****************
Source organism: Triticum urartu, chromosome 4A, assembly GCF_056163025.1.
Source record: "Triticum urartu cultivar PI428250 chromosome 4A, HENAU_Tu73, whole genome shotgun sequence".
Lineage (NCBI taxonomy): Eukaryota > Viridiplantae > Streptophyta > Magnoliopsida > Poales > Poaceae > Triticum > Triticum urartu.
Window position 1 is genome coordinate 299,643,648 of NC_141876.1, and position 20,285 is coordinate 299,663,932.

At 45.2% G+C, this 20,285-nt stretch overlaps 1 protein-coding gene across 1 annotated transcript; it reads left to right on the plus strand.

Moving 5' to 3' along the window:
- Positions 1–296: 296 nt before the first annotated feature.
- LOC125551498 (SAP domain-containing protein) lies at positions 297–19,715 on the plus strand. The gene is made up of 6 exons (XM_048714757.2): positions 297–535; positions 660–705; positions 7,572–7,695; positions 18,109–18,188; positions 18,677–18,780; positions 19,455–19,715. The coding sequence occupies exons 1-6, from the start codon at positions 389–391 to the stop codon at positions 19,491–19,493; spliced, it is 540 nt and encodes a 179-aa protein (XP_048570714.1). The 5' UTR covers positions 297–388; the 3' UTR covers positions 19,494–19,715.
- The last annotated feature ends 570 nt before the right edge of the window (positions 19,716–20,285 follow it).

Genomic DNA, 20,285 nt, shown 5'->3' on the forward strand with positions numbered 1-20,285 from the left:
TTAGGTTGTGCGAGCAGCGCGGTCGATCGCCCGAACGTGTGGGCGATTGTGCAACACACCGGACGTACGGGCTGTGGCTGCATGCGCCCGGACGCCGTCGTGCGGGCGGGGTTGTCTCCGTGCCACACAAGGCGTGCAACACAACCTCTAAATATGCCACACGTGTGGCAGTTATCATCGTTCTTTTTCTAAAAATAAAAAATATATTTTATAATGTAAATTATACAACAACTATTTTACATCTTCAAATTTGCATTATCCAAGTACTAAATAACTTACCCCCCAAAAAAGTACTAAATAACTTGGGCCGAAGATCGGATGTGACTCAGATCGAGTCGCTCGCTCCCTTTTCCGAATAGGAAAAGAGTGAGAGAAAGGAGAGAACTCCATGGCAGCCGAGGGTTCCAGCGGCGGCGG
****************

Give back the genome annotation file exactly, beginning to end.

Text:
Source organism: Triticum urartu, chromosome 4A, assembly GCF_056163025.1.
Source record: "Triticum urartu cultivar PI428250 chromosome 4A, HENAU_Tu73, whole genome shotgun sequence".
Lineage (NCBI taxonomy): Eukaryota > Viridiplantae > Streptophyta > Magnoliopsida > Poales > Poaceae > Triticum > Triticum urartu.
Window position 1 is genome coordinate 299,643,648 of NC_141876.1, and position 20,285 is coordinate 299,663,932.

At 45.2% G+C, this 20,285-nt stretch overlaps 1 protein-coding gene across 1 annotated transcript; it reads left to right on the plus strand.

Moving 5' to 3' along the window:
- Positions 1–296: 296 nt before the first annotated feature.
- LOC125551498 (SAP domain-containing protein) lies at positions 297–19,715 on the plus strand. The gene is made up of 6 exons (XM_048714757.2): positions 297–535; positions 660–705; positions 7,572–7,695; positions 18,109–18,188; positions 18,677–18,780; positions 19,455–19,715. The coding sequence occupies exons 1-6, from the start codon at positions 389–391 to the stop codon at positions 19,491–19,493; spliced, it is 540 nt and encodes a 179-aa protein (XP_048570714.1). The 5' UTR covers positions 297–388; the 3' UTR covers positions 19,494–19,715.
- The last annotated feature ends 570 nt before the right edge of the window (positions 19,716–20,285 follow it).

Genomic DNA, 20,285 nt, shown 5'->3' on the forward strand with positions numbered 1-20,285 from the left:
TTAGGTTGTGCGAGCAGCGCGGTCGATCGCCCGAACGTGTGGGCGATTGTGCAACACACCGGACGTACGGGCTGTGGCTGCATGCGCCCGGACGCCGTCGTGCGGGCGGGGTTGTCTCCGTGCCACACAAGGCGTGCAACACAACCTCTAAATATGCCACACGTGTGGCAGTTATCATCGTTCTTTTTCTAAAAATAAAAAATATATTTTATAATGTAAATTATACAACAACTATTTTACATCTTCAAATTTGCATTATCCAAGTACTAAATAACTTACCCCCCAAAAAAGTACTAAATAACTTGGGCCGAAGATCGGATGTGACTCAGATCGAGTCGCTCGCTCCCTTTTCCGAATAGGAAAAGAGTGAGAGAAAGGAGAGAACTCCATGGCAGCCGAGGGTTCCAGCGGCGGCGG